Edward Abbey, the curmudgeonly forest ranger turned author, once said that wilderness is not a luxury, but a necessity of the human spirit. In this crowded, digital-obsessed age we live in, I couldn't agree more.
Fifty years ago, some wise politicians must have also agreed when Congress passed the federal Wilderness Act. Signed into law in September 1964, the Act has set aside over 100 million acres of land within 750 officially designated wilderness areas. In the language of the Act, wilderness is defined as a place "where the earth and its community of life are untrammeled by man, where man is a visitor who does not remain."
Anniversaries are an opportunity to assess whether a goal set many years ago has been achieved. For me, the Wilderness Act has been a great success, allowing me to escape from my too busy San Francisco life into places of peace and solace. This summer I hiked in one of the country's smallest wilderness areas, a coastal rainforest in Oregon. Years ago, I hiked one of the largest, an Arctic mountain range in Alaska. In between I've visited many others, always with one idea in mind -- to immerse myself in the earth's true nature in order to find my own.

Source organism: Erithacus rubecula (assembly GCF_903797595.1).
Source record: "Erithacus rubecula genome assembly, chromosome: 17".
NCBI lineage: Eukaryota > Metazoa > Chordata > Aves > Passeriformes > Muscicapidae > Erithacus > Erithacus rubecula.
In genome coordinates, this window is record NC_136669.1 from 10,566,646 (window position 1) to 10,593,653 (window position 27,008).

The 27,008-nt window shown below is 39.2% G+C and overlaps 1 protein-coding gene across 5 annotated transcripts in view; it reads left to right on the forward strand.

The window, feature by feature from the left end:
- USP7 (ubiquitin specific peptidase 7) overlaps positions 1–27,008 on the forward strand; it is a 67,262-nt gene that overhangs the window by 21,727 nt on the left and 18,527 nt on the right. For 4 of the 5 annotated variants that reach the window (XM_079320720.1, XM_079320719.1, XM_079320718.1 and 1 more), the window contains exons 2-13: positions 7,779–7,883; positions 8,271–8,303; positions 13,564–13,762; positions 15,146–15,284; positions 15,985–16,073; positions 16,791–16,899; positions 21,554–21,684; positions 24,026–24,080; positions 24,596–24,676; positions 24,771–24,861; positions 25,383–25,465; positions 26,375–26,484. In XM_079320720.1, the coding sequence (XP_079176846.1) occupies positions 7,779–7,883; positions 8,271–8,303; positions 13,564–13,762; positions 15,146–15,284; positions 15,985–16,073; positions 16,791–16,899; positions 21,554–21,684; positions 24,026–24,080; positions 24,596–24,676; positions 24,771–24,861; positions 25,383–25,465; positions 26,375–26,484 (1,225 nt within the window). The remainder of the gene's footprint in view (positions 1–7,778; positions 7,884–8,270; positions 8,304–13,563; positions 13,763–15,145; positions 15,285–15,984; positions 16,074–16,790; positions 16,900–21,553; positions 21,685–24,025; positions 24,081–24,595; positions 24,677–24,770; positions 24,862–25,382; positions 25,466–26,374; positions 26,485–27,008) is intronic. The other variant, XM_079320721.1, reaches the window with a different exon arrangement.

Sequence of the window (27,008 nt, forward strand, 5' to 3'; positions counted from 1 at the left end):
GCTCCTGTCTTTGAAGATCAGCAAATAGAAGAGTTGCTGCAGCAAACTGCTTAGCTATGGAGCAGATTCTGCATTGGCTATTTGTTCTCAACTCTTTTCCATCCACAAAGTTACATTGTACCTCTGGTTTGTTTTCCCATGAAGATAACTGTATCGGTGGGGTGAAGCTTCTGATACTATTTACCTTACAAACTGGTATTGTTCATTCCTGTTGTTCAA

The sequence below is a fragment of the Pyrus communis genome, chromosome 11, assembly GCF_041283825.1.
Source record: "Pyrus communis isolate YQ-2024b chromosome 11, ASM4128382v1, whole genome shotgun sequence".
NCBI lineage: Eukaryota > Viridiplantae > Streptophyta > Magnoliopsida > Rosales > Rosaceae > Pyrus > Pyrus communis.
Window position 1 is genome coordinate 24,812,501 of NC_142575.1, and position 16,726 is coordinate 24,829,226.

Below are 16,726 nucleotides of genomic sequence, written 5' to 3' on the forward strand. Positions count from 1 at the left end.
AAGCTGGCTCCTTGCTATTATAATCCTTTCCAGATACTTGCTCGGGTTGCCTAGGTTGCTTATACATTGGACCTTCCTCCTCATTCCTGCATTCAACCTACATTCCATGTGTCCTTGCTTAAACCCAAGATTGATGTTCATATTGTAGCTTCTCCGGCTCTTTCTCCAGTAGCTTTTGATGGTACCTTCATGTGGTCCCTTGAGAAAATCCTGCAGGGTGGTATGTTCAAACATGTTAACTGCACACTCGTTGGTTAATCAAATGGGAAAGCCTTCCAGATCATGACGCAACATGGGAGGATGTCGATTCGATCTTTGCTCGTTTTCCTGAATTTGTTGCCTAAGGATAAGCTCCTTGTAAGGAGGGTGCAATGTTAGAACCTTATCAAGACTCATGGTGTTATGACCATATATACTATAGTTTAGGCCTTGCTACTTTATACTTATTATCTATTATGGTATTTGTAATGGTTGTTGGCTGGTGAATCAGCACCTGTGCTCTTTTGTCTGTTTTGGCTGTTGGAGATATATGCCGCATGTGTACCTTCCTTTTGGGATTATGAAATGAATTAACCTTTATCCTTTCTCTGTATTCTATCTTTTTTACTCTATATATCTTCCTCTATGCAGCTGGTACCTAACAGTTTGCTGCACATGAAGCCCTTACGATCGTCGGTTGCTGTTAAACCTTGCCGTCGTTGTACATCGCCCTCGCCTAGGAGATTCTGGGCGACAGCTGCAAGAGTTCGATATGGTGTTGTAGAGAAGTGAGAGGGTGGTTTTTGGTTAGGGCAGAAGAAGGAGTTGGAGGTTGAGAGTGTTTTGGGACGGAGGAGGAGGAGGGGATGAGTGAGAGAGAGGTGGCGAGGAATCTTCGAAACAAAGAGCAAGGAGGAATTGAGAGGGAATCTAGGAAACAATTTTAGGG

Of course my happiness with the Wilderness Act is not the only gauge of its success. Some question the Act's assumption that any place is truly "untrammeled by man." Little was known in 1964 about such concepts as landscape ecology, the relationship of one area with another. A nearby city or town, for example, can pollute the air and water of a wilderness area. On a larger scale, impacts from human caused climate change and species extinction extend not only into wilderness areas, but throughout the globe.
Problems aside, at a time when the passage of any legislation by Congress is now near impossible, I am forever grateful that 50 years ago politicians who saw our remaining wild lands rapidly disappearing had the courage to do something about it.